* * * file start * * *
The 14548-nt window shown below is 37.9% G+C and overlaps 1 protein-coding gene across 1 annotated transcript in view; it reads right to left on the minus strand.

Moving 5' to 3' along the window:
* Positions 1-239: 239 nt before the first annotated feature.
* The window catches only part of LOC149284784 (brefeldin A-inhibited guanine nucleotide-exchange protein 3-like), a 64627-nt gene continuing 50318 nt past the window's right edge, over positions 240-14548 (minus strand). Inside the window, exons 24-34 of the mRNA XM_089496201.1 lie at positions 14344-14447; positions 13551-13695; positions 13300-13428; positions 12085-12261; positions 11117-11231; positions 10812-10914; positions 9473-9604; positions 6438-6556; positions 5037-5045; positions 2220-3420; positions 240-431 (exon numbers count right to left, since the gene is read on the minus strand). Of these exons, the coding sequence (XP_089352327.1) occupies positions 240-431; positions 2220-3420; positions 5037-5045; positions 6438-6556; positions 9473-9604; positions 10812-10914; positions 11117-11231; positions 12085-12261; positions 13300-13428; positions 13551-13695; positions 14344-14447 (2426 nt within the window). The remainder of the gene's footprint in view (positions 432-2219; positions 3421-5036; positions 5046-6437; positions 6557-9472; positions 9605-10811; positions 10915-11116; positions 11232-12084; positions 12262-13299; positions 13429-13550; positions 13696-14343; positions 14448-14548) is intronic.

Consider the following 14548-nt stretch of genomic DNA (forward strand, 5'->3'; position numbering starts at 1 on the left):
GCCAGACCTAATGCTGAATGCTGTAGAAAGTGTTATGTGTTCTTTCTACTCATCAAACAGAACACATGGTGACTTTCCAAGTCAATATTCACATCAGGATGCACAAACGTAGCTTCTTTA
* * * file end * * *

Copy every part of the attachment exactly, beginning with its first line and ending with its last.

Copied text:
The 14548-nt window shown below is 37.9% G+C and overlaps 1 protein-coding gene across 1 annotated transcript in view; it reads right to left on the minus strand.

Moving 5' to 3' along the window:
* Positions 1-239: 239 nt before the first annotated feature.
* The window catches only part of LOC149284784 (brefeldin A-inhibited guanine nucleotide-exchange protein 3-like), a 64627-nt gene continuing 50318 nt past the window's right edge, over positions 240-14548 (minus strand). Inside the window, exons 24-34 of the mRNA XM_089496201.1 lie at positions 14344-14447; positions 13551-13695; positions 13300-13428; positions 12085-12261; positions 11117-11231; positions 10812-10914; positions 9473-9604; positions 6438-6556; positions 5037-5045; positions 2220-3420; positions 240-431 (exon numbers count right to left, since the gene is read on the minus strand). Of these exons, the coding sequence (XP_089352327.1) occupies positions 240-431; positions 2220-3420; positions 5037-5045; positions 6438-6556; positions 9473-9604; positions 10812-10914; positions 11117-11231; positions 12085-12261; positions 13300-13428; positions 13551-13695; positions 14344-14447 (2426 nt within the window). The remainder of the gene's footprint in view (positions 432-2219; positions 3421-5036; positions 5046-6437; positions 6557-9472; positions 9605-10811; positions 10915-11116; positions 11232-12084; positions 12262-13299; positions 13429-13550; positions 13696-14343; positions 14448-14548) is intronic.

Consider the following 14548-nt stretch of genomic DNA (forward strand, 5'->3'; position numbering starts at 1 on the left):
GCCAGACCTAATGCTGAATGCTGTAGAAAGTGTTATGTGTTCTTTCTACTCATCAAACAGAACACATGGTGACTTTCCAAGTCAATATTCACATCAGGATGCACAAACGTAGCTTCTTTA